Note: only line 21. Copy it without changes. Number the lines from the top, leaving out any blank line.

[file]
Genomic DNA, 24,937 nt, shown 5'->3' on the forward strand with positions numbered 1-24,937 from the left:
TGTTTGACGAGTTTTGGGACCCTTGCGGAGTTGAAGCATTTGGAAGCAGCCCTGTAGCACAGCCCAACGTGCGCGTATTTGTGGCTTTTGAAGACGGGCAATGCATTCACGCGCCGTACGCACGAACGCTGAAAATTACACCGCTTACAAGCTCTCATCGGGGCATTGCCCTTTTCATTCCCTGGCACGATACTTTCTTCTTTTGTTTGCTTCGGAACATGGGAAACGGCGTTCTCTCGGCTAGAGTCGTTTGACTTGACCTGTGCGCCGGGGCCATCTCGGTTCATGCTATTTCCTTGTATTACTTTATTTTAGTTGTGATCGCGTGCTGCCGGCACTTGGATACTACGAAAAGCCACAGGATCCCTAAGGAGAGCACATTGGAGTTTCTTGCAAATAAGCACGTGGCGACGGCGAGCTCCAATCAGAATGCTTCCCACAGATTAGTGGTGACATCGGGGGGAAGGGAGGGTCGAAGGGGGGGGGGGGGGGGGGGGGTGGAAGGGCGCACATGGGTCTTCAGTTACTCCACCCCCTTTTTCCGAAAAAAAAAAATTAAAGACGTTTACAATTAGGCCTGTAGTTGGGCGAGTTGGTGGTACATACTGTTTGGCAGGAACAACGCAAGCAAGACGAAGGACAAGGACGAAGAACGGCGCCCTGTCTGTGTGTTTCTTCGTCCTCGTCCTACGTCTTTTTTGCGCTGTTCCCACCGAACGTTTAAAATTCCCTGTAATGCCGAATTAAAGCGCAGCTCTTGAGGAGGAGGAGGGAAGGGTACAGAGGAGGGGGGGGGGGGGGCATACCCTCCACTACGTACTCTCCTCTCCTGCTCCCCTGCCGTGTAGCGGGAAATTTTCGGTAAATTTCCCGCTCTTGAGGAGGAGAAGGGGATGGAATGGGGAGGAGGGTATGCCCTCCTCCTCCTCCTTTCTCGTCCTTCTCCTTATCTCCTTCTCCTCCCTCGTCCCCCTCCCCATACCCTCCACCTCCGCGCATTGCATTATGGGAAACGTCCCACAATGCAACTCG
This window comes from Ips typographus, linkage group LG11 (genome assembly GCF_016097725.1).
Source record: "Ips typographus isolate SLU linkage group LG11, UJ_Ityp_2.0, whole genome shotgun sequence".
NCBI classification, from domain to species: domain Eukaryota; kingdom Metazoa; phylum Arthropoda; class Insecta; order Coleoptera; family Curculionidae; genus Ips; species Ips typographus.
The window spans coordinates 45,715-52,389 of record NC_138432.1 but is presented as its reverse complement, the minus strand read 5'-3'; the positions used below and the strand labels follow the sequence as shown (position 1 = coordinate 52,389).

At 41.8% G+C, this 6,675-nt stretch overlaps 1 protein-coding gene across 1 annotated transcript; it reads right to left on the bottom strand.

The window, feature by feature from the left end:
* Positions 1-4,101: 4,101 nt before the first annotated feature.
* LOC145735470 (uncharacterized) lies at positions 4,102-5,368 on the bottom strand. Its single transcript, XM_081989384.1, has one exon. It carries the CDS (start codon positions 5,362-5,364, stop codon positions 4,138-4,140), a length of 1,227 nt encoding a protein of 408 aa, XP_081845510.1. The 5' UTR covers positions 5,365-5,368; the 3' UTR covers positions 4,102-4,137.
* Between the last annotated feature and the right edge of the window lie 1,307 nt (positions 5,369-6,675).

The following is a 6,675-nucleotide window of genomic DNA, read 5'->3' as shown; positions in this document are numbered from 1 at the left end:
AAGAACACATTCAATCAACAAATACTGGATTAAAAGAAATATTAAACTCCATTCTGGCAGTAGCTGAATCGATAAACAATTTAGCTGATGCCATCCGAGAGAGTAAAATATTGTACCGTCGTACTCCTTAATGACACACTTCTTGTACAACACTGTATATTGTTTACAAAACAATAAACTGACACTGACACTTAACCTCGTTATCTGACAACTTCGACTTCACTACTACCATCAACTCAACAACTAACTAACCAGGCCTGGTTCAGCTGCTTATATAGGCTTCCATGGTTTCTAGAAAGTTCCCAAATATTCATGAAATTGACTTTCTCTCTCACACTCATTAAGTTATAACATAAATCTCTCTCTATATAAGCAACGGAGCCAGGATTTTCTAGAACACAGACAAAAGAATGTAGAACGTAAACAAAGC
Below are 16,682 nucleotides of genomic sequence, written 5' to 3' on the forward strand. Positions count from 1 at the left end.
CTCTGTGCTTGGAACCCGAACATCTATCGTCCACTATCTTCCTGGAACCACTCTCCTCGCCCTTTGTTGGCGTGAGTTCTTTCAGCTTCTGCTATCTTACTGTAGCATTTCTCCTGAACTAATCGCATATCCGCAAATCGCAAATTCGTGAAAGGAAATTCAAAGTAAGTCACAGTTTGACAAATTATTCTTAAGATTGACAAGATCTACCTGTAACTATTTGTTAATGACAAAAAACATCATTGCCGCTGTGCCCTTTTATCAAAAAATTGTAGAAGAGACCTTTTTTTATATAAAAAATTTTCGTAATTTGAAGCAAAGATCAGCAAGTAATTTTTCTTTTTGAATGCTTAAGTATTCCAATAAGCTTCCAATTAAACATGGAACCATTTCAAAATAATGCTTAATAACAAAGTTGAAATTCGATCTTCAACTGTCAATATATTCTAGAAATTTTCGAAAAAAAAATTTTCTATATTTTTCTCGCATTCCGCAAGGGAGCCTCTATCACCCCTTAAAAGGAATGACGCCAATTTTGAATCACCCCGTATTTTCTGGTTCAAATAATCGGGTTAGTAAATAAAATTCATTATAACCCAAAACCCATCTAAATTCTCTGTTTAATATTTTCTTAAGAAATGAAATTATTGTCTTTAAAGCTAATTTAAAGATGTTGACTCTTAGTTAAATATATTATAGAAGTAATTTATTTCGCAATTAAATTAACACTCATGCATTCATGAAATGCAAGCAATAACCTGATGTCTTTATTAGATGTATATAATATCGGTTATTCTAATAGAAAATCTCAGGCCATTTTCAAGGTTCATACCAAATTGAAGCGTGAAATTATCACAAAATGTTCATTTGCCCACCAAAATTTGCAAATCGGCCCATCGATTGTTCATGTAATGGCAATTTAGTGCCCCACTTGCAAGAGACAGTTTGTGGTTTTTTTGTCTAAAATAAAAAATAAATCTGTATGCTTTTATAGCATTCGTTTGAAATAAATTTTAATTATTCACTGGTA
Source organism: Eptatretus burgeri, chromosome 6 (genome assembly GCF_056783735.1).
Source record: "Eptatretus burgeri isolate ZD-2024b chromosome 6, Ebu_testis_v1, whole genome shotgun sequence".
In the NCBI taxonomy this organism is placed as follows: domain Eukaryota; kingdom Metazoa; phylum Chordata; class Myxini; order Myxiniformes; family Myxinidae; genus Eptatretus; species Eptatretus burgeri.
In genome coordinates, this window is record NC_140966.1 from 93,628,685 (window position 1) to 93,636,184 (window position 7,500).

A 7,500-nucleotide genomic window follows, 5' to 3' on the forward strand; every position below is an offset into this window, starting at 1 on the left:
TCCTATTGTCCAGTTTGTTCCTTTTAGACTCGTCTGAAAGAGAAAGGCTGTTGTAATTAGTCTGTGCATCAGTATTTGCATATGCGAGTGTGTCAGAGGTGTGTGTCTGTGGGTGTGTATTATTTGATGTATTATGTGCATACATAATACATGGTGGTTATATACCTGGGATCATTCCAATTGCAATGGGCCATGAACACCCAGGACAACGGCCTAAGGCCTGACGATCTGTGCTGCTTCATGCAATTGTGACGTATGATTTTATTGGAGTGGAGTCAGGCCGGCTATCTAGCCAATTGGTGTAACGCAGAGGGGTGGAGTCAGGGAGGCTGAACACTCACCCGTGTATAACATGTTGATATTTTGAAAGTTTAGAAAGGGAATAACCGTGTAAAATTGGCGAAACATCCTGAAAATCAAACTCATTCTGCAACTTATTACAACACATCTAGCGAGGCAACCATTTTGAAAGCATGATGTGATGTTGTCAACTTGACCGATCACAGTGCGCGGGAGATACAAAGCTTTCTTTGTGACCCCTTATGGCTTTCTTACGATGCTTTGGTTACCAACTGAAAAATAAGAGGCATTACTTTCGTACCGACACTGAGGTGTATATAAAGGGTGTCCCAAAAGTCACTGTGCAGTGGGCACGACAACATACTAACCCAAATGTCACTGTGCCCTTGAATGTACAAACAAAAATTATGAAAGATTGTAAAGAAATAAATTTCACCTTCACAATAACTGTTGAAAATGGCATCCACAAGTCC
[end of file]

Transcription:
TCCTATTGTCCAGTTTGTTCCTTTTAGACTCGTCTGAAAGAGAAAGGCTGTTGTAATTAGTCTGTGCATCAGTATTTGCATATGCGAGTGTGTCAGAGGTGTGTGTCTGTGGGTGTGTATTATTTGATGTATTATGTGCATACATAATACATGGTGGTTATATACCTGGGATCATTCCAATTGCAATGGGCCATGAACACCCAGGACAACGGCCTAAGGCCTGACGATCTGTGCTGCTTCATGCAATTGTGACGTATGATTTTATTGGAGTGGAGTCAGGCCGGCTATCTAGCCAATTGGTGTAACGCAGAGGGGTGGAGTCAGGGAGGCTGAACACTCACCCGTGTATAACATGTTGATATTTTGAAAGTTTAGAAAGGGAATAACCGTGTAAAATTGGCGAAACATCCTGAAAATCAAACTCATTCTGCAACTTATTACAACACATCTAGCGAGGCAACCATTTTGAAAGCATGATGTGATGTTGTCAACTTGACCGATCACAGTGCGCGGGAGATACAAAGCTTTCTTTGTGACCCCTTATGGCTTTCTTACGATGCTTTGGTTACCAACTGAAAAATAAGAGGCATTACTTTCGTACCGACACTGAGGTGTATATAAAGGGTGTCCCAAAAGTCACTGTGCAGTGGGCACGACAACATACTAACCCAAATGTCACTGTGCCCTTGAATGTACAAACAAAAATTATGAAAGATTGTAAAGAAATAAATTTCACCTTCACAATAACTGTTGAAAATGGCATCCACAAGTCC